Insights from the spirit world not in the cards for skeptic
Reporter disappointed by psychic reading, photographer gets eye-opening experience
I’m skeptical about almost everything, so paying $130 for a psychic reading is about as likely as investing in a crystal ball and setting up shop myself.
But the Star wanted to send me to the swanky Four Seasons to indulge in a reading with Psychic Cyndi. Once every few months, she brings her tarot and fairy cards, her quartz and malachite crystals, to the Yorkville hotel’s spa, laying them out on a treatment table where a massage or facial would otherwise take place.
Cyndi Tryon, who lives in the Muskoka area, was booked solid the week in October when I had my session. She’s been seeing up to 10 clients a day since 2013 and appointments sell out immediately, according to the Four Seasons Hotel attendant. She must be good, I thought. The attendant said repeat customers are common.
Cyndi is petite and warm and shy at first. I arrive with Andrew Francis Wallace, a Toronto Star photographer, and she warns that her signals might get confused with two of us in the room. But right away, she launches into a kind of stream-of-consciousness as she communicates with spirit guides she senses around us, using the cards as prompts.
“When speaking with spirits, they show me symbols and signs,” she says. “It’s not like you and I talking.”
I like Cyndi, who calls me “my girl,” so I want to believe in her. She asks a lot of questions and my answers shake the small amount of faith I had: am I one of three siblings? No. Was my grandmother named Mary or Marie? Nope. She sees a vision of a man fishing by the side of a road with a long, weathered face and a cigarette hanging out his mouth. It doesn’t ring a bell.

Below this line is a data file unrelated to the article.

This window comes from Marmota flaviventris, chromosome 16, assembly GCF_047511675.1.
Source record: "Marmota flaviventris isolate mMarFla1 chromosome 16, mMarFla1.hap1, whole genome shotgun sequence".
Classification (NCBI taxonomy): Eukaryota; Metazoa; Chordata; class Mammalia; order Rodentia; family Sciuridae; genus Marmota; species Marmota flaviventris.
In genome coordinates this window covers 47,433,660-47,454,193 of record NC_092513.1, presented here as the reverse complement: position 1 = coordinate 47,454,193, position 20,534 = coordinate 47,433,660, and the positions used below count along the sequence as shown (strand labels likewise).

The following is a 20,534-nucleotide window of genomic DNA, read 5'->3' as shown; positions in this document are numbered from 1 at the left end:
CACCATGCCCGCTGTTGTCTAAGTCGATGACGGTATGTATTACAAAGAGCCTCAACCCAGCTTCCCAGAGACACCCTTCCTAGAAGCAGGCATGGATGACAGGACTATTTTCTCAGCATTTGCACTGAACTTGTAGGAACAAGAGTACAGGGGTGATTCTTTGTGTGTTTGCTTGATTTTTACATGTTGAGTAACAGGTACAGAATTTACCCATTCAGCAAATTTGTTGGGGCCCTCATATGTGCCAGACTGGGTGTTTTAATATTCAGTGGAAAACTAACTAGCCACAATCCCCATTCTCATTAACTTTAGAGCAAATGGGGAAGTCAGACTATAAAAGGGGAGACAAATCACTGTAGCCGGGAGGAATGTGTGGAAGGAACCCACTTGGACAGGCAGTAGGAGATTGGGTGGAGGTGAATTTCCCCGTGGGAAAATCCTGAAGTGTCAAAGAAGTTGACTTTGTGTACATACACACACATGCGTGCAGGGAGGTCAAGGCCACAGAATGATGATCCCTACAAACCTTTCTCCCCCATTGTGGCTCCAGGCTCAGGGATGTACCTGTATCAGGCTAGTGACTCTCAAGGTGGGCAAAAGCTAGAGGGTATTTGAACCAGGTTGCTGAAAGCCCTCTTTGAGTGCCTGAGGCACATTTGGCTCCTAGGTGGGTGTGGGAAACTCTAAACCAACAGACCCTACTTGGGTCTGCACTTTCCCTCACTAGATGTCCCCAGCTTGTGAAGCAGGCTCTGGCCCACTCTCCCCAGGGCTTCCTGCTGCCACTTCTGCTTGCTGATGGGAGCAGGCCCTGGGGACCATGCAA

She asks about my grandfathers, and kind of falters.
“I think I’m getting my wires crossed here,” she says.
She had some insights that might have applied to my upbringing, but they were muddled with messages that didn’t make sense to me.
“Watch for the dimes around you,” she says. “You might find dimes in the weirdest little spaces.” The coins are playful missives from the spirit world.
That sounds sweet, but it’s never happened to me.
Cyndi had messages about family, baseball, money and ocean vacations that meant nothing to me.
After the 45-minute reading, we pack up. Disappointed, I ask Wallace for his opinion outside as we wait for the elevator.
Wallace is shaken and appears on edge. The symbols and signs that missed their mark with me hit him directly. Including the fisherman. And Mary. And Marie — both. And the three kids.
When Wallace came in the room, Cyndi said she had seen a man with a hand on his shoulder, perhaps apolo- gizing for being distant in the past. She warned Wallace to watch his knee, to drive more carefully and be careful with sugar. “Bang on,” Wallace told me in the elevator. He had been estranged from his father, has a bad knee, drives too fast, commutes too far and has Type 2 diabetes.
Afew days later, Wallace sent me an email. At home that morning, he found a shining dime waiting for him in the hall.
Psychic Cyndi Tryon, right, produced mixed messages during a session with Star reporter Zoe McKnight.